26. Elvis Luciano, RHP, age 19 in 2019 (DOB: 2/15/2000), last year: in the Royals system.
It is pretty tough to figure where to put Elvis on the list. Since he’s a Rule 5 pickup, we are likely to see him in Toronto unless the team decides to hand him back to the Royals during spring training.
Elvis turns 19 next week, hasn’t pitched above short season ball, and now he may be spending the season in the majors. Last year he spent most of his season in Burlington of the Appalachian League. He made 11 starts, pitched 56 innings with a 4.82 ERA. He allowed 55 hits, 20 walks and had 56 strikeouts. He also had 11 innings at Idaho Falls, without giving up an earned run (had 1 unearned), allowed 6 hits, 3 walks, with 14 strikeouts.
Not many players have been with three organizations by their 19th birthday. Luciano was signed by the Diamondbacks in 2016 as an international free agent. Last June, he and Gabe Speier were sent to the Royals for Jon Jay going to the Diamondbacks. I’m sure the Royals are pretty choked to lose him, since he was the better prospect of the two Arizona sent in that trade.
Elvis is 6’2”, listed at 180. He can throw hard (93-95, topping out at 97, and everyone says ‘with good sink’) and should be adding muscle as he ages. He has a curve and a change. If you watch the video below, he has a nice looking delivery.
Placing him on this list is a bit of a wild card. What are the odds that he makes it through the season on the Jays roster? If he does, how much does he pitch this year? How much do you dock him for missing a full season of development? If it all works out, we could have a pretty good starting pitcher in 2-3 years. Regardless, this might be his only time on the list — if the Jays keep him, he’ll exhaust rookie eligibility in 2019 and by 20 years old technically be longer considered a prospect. Maybe, like the loophole that made him Rule 5 eligible in the first place, we’ll need a Luciano Loophole to consider him next year.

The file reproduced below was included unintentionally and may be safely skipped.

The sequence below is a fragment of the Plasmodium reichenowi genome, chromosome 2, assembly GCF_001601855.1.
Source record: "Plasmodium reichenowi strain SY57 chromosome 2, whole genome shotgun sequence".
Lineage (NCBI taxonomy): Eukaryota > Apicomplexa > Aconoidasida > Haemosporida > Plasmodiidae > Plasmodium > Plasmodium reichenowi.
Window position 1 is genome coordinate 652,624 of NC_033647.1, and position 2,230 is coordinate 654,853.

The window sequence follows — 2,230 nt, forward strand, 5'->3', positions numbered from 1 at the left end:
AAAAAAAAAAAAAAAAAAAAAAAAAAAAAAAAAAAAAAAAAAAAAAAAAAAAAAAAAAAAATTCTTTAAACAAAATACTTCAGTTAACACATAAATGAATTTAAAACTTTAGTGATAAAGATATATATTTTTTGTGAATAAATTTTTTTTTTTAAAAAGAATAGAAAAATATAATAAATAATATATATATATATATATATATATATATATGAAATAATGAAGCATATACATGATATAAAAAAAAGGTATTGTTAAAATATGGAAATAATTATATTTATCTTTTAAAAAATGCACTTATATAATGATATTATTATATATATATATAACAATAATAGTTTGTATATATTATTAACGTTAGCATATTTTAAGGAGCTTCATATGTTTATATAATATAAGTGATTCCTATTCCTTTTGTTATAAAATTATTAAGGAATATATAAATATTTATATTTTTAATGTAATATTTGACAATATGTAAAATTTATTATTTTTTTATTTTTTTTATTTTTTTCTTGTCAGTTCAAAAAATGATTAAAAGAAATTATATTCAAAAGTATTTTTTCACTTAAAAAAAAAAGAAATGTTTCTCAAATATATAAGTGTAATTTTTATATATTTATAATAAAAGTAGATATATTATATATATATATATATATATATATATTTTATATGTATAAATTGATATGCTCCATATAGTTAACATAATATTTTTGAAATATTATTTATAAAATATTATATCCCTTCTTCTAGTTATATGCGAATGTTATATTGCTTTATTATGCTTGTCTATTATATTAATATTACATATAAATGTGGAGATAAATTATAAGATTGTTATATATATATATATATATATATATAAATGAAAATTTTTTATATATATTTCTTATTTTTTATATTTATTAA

25. Reese McGuire, C, age 24 in 2019 (DOB: 2/2/1995), last year: 15th
I was really impressed with Reese when we saw him back in September. He looked smooth behind the plate and, of course, he hit very well. In limited at bats: .290/.333/581 with two home runs in 33 PA.
I don’t think we’ll see that kind of offense from him on an ongoing basis. Last year in Buffalo, Reese hit .233/.312/.339 with seven home runs in 369 PA. That’s more what I was expecting from his bat.
The bat isn’t what got him to the majors. Scouts say he’s one of the best catchers in the minors. In his minor league career he’s thrown out 34% of basestealers. He’s solid behind the plate and everyone says he’s a good pitch caller.
Back in 2014 and 2015, Reese was on Baseball America’s top 100 prospect lists, but his bat hasn’t developed as hoped. Sometimes it takes a little long for catchers to figure out the hitting side, he could still find enough power to allow him to be a starting catcher, but it’s more likely that he’ll have a career as a backup.
I’m wondering if he’s the backup catcher to start the season or if the team decides to go with Luke Maile? Both have options. I have the feeling the team would rather the veteran to back up the rookie, but if we are going full rebuild, maybe they will go with the two rookies.
The best professional/MLB career will belong to: